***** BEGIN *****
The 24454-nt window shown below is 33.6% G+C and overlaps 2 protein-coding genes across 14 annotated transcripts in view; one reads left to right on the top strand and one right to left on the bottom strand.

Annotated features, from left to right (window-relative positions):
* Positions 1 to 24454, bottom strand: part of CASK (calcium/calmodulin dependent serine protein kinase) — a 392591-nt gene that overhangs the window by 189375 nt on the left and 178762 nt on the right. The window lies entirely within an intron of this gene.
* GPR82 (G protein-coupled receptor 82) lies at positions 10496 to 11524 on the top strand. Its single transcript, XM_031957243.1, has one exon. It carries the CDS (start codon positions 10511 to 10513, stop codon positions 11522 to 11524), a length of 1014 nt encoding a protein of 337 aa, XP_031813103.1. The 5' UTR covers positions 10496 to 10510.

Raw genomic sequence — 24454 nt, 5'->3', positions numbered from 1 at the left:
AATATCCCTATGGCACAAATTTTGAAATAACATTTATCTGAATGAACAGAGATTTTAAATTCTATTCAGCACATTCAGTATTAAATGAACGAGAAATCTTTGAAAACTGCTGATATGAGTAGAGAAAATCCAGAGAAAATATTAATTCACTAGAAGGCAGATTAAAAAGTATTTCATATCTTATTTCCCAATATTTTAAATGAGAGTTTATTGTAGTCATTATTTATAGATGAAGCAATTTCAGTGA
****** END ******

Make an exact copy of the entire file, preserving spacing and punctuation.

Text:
The 24454-nt window shown below is 33.6% G+C and overlaps 2 protein-coding genes across 14 annotated transcripts in view; one reads left to right on the top strand and one right to left on the bottom strand.

Annotated features, from left to right (window-relative positions):
* Positions 1 to 24454, bottom strand: part of CASK (calcium/calmodulin dependent serine protein kinase) — a 392591-nt gene that overhangs the window by 189375 nt on the left and 178762 nt on the right. The window lies entirely within an intron of this gene.
* GPR82 (G protein-coupled receptor 82) lies at positions 10496 to 11524 on the top strand. Its single transcript, XM_031957243.1, has one exon. It carries the CDS (start codon positions 10511 to 10513, stop codon positions 11522 to 11524), a length of 1014 nt encoding a protein of 337 aa, XP_031813103.1. The 5' UTR covers positions 10496 to 10510.

Raw genomic sequence — 24454 nt, 5'->3', positions numbered from 1 at the left:
AATATCCCTATGGCACAAATTTTGAAATAACATTTATCTGAATGAACAGAGATTTTAAATTCTATTCAGCACATTCAGTATTAAATGAACGAGAAATCTTTGAAAACTGCTGATATGAGTAGAGAAAATCCAGAGAAAATATTAATTCACTAGAAGGCAGATTAAAAAGTATTTCATATCTTATTTCCCAATATTTTAAATGAGAGTTTATTGTAGTCATTATTTATAGATGAAGCAATTTCAGTGA